Dr. Dave and His HouseCall Band Administer Contemporary Jazz Tonic for Pandemic Stress
Voluptuously melodic in all the soft places, the lyrical guitarist revisits his 2014 release, ‘Carefree,’ with a full band in tow
“By altering the arrangements - some subtly, some more dramatically, we added the vibrant HouseCall Band aesthetic to the mix.”
Dr. Dave and the HouseCall Band’s upcoming Carefree Revisited is just the tonic needed after a two-year-plus run of this terrifying, isolating, infernal pandemic.
Dripping with voluptuous, lyrical melodies, slipping in and out of light bluesy-funk-rock and undulating, contemporary jazz consciousness…their 11-track album comes out March 4, 2022 on Hatherill Records.
Meant to ease stress and return the listener to a world full of boundless freedom, evocative movement, and simple pleasures, Carefree Revisited calls upon a whiff of Steely Dan righteousness (“Heck No!”) in the horns (John Rekevics, Derek Cannon), the exotic escapism of Caribbean-flecked marimba (Bill Harris), and Dr. Dave’s flickering, strum-laced glory, tying the billowing threads together.
Dr. Dave and the HouseCall Band keep more than pleasant company on 10 updated tracks from the contemporary jazz guitarist’s original 2014 album, Carefree.
In place of just a guitar, a beat, and a piano pulse, there’s an abbreviated orchestra — and a lot of fresh horn arrangements from Rekevics (sax, flute) waiting to soar.
“John added some amazing flute parts that didn’t exist before, which help further define the songs and enhance my guitar solos. He did an incredible job texturing the tracks with his alto, soprano, baritone, and tenor sax,” Dr. Dave notes.
The difference — from the spirited, syncopated “‘C’ Jam Blues” to Ignacio “Nacho” Sobers’ aromatic, rap-reggae-jazz-scat vocal cover of Bobby McFerrin’s “Don’t Worry, Be Happy” — is night and day.
“For the first time in my career, there was a newness and excitement that paved the way for me to further develop the concept of the HouseCall Band,” producer/co-writer Dr. Dave explains. “It dawned on me that it was that dynamic full-band vibe that was missing from Carefree — especially that full-bodied horn section energy. By altering the arrangements — some subtly, some more dramatically, we added the vibrant HouseCall Band aesthetic to the mix.”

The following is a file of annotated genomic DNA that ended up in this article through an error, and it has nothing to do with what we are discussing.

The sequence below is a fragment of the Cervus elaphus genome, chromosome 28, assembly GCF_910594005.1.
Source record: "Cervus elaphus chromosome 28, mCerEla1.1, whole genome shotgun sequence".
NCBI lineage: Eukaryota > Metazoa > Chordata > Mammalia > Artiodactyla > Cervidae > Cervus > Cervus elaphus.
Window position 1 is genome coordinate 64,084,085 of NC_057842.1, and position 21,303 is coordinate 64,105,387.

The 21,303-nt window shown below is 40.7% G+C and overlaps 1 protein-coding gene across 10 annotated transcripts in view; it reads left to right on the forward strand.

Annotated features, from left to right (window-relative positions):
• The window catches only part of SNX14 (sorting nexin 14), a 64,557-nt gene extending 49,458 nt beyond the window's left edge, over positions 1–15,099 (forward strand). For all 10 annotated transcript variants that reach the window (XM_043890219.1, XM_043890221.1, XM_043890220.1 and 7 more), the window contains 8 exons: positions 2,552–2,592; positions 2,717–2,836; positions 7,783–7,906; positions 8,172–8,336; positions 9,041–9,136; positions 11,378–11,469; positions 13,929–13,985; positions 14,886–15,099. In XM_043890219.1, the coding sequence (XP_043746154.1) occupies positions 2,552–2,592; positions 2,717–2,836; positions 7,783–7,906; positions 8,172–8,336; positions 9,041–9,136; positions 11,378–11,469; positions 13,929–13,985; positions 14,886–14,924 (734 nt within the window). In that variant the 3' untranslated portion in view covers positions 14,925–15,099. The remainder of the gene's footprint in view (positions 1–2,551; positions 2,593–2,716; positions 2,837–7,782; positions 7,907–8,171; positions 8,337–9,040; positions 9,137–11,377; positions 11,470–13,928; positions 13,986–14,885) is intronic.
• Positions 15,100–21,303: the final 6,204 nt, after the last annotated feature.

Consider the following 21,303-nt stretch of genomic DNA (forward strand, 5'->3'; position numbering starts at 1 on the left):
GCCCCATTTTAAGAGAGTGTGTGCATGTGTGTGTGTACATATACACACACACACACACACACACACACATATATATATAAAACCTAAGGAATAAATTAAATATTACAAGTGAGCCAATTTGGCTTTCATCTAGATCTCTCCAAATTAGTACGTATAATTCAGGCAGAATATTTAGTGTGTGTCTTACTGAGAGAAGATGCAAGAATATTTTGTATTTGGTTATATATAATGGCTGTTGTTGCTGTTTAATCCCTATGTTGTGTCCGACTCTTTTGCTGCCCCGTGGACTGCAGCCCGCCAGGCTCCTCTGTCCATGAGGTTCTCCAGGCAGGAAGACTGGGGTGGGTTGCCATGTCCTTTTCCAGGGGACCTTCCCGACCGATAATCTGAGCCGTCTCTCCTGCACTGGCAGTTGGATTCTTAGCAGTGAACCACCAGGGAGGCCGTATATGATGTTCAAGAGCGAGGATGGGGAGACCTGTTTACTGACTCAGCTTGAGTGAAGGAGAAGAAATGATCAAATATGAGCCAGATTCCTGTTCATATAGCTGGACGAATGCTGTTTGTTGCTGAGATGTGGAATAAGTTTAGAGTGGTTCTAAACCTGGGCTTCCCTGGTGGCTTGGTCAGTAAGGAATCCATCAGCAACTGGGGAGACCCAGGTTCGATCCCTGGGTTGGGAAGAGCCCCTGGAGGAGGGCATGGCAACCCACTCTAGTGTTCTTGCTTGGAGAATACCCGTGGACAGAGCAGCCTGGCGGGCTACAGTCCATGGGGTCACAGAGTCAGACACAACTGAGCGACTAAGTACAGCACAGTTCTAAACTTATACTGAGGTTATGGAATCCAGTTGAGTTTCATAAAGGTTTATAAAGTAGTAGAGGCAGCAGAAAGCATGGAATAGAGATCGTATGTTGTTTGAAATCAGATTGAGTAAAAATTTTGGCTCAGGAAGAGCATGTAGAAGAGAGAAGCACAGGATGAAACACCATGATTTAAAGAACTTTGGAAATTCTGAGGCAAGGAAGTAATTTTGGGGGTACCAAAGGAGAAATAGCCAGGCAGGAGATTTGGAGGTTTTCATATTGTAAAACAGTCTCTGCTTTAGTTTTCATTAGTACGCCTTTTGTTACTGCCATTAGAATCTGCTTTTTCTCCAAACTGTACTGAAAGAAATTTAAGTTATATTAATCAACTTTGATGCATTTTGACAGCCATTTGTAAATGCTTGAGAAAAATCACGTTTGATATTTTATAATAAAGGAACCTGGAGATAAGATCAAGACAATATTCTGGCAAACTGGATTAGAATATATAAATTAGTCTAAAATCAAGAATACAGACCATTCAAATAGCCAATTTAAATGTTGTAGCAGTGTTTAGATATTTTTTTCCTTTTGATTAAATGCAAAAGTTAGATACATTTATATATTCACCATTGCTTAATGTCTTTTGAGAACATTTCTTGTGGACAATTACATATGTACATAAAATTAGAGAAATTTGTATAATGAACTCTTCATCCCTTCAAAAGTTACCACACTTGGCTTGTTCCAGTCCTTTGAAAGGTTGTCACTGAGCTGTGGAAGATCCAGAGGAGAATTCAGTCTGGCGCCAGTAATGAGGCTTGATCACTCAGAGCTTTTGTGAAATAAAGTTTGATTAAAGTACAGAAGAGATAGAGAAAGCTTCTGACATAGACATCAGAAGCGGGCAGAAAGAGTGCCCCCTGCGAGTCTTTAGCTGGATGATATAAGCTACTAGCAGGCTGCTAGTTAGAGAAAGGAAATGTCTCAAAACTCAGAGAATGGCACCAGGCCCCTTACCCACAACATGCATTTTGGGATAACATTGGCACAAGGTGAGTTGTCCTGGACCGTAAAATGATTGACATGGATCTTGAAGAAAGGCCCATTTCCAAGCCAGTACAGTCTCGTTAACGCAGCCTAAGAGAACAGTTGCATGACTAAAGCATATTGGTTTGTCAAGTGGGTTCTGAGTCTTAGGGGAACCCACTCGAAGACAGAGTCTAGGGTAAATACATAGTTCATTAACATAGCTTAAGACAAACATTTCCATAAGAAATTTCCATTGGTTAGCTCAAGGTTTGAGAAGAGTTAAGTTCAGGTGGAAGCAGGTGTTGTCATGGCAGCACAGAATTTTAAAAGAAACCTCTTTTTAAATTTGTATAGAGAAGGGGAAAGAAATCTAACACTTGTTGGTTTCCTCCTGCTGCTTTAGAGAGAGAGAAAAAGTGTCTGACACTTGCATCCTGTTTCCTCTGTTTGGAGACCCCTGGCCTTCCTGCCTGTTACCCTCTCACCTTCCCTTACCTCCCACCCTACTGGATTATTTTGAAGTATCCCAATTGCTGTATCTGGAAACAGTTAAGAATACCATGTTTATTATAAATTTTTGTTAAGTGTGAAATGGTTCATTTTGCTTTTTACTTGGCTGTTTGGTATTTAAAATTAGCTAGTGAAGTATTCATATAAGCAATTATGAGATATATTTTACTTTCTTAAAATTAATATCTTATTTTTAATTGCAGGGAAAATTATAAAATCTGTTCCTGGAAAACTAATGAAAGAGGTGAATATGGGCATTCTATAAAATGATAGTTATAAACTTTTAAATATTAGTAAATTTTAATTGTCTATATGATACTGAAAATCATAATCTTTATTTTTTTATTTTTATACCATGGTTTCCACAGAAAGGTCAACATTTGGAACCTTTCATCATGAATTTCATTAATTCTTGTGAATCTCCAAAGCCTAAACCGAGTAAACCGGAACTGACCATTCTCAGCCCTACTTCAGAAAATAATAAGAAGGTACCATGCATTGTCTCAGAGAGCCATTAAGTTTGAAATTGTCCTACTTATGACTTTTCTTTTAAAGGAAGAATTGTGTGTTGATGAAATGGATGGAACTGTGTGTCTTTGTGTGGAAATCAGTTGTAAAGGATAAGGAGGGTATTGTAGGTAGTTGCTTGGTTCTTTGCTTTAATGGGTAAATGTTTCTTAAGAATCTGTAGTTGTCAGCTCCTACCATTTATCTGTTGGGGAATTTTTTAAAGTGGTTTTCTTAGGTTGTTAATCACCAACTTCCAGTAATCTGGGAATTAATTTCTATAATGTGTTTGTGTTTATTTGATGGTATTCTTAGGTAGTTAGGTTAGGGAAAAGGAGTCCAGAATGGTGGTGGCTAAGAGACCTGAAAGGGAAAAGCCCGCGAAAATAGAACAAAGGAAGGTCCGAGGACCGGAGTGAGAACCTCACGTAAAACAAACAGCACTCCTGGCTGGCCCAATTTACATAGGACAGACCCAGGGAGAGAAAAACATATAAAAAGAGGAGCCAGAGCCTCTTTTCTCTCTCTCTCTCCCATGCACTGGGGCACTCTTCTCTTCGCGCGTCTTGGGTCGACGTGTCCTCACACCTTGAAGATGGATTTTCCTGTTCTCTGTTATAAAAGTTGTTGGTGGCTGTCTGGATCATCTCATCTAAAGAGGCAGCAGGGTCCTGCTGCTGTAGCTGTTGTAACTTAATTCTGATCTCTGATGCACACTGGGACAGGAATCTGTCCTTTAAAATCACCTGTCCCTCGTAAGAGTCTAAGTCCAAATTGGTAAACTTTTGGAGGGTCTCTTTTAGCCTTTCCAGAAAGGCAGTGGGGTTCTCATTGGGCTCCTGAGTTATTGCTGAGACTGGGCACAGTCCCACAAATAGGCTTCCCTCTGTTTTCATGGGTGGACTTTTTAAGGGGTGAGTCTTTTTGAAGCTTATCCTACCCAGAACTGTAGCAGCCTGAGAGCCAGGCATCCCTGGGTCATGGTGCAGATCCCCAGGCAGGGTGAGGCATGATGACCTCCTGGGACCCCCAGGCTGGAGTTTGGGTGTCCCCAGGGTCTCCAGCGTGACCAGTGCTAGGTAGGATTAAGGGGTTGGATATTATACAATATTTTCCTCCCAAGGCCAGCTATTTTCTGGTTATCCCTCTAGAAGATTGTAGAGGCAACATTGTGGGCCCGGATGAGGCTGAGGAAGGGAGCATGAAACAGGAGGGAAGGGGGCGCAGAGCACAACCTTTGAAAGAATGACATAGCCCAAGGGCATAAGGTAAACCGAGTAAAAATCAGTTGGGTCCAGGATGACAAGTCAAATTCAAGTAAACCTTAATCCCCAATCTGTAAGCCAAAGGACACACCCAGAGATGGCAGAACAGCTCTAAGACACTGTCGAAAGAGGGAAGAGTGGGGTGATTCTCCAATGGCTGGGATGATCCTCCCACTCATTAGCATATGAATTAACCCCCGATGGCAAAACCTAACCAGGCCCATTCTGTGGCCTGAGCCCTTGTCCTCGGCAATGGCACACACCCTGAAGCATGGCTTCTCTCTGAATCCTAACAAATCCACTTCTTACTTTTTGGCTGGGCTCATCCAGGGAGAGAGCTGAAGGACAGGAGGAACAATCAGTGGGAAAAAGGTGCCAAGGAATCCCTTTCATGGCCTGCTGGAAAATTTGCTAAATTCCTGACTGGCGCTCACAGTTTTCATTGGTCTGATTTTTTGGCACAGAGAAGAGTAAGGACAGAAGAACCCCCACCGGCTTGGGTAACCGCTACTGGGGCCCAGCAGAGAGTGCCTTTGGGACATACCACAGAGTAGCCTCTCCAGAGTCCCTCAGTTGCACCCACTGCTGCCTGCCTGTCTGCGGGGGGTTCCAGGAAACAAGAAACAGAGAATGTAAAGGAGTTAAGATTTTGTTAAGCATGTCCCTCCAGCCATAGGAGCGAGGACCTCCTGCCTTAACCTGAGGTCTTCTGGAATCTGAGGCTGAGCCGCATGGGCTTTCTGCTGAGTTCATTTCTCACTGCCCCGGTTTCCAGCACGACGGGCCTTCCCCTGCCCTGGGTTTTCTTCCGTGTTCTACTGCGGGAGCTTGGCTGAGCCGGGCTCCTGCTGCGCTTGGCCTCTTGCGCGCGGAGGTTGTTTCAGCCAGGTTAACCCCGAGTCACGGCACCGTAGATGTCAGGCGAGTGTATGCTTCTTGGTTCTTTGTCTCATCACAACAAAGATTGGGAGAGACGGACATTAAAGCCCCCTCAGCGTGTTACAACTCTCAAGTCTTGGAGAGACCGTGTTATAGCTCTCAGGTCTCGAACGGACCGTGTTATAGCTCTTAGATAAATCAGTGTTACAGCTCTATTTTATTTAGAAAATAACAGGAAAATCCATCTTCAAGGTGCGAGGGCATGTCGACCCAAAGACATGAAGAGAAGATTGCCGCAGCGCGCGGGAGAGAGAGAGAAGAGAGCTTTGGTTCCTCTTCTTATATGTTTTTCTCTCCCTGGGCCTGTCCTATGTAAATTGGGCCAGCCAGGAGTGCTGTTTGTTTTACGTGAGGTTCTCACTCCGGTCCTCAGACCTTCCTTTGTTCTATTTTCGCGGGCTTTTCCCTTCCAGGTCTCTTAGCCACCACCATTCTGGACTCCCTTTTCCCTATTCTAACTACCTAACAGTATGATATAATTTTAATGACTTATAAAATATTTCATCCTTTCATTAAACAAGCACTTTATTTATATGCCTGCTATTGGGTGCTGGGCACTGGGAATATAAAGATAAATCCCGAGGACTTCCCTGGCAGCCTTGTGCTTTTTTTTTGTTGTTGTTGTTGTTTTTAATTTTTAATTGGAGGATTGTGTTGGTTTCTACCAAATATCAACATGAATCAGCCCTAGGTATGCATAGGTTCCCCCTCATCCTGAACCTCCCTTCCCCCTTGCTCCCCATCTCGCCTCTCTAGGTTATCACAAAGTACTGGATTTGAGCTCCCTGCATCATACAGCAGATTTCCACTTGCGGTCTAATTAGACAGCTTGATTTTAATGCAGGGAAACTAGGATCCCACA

Dr. Dave and the HouseCall Band’s first collective recording project, Midnight Daydream in 2018, proved that less isn’t always more.
More could be, well, better in the right hands.
The musicians of the HouseCall Band served only to enhance Dr. Dave’s dynamic musicality. They are saxophonist/flutist John Rekevics; trumpeter Derek Cannon; bassist Cecil McBee Jr.; keyboardists Kevin Flournoy, Larry Logan, and Rob Whitlock; percussionists Ronnie Stewart, Duncan Moore, and Tommy Aros; marimba player Bill Harris; guitarists Hank Easton and Steve Wilcox; and vocalists Stellita Porter, Jackie Bonaparte, and Ignacio “Nacho” Sobers.
Dr. Dave’s five original tunes (“Carefree,” “Almost Trinidad,” “G.B. Style,” “Sylvia,” “Heck No!”) and six covers max out the rhythmic play, harmonic intersectionality, and surging, cresting, wave-like movements inherent in compelling contemporary jazz.
Dave Brubeck’s “Take Five” takes the place of Dr. Dave’s “Cecil’s Groove” from the original Carefree album. Their modern cover’s a cruising, nostalgic vocal/instrumental ride past percolating bumps, grooves, and turns — muted trumpet, bell-ringing keys, and electrified, hummingbird strings trip over lovely entanglements. Vocalists Porter and Bonaparte imbue the timeless classic with stylish, wink-and-a-nod reverence, riffing only slightly on the title.
The title track carries a bit of Steely Dan in the horn and keyboard notes, swirled around with Dr. Dave’s trademarked lyricism, and a splash of the rum-soaked Caribbean — crystalline blue skies and twinkling, starry, starry nights — in a bit of marimba.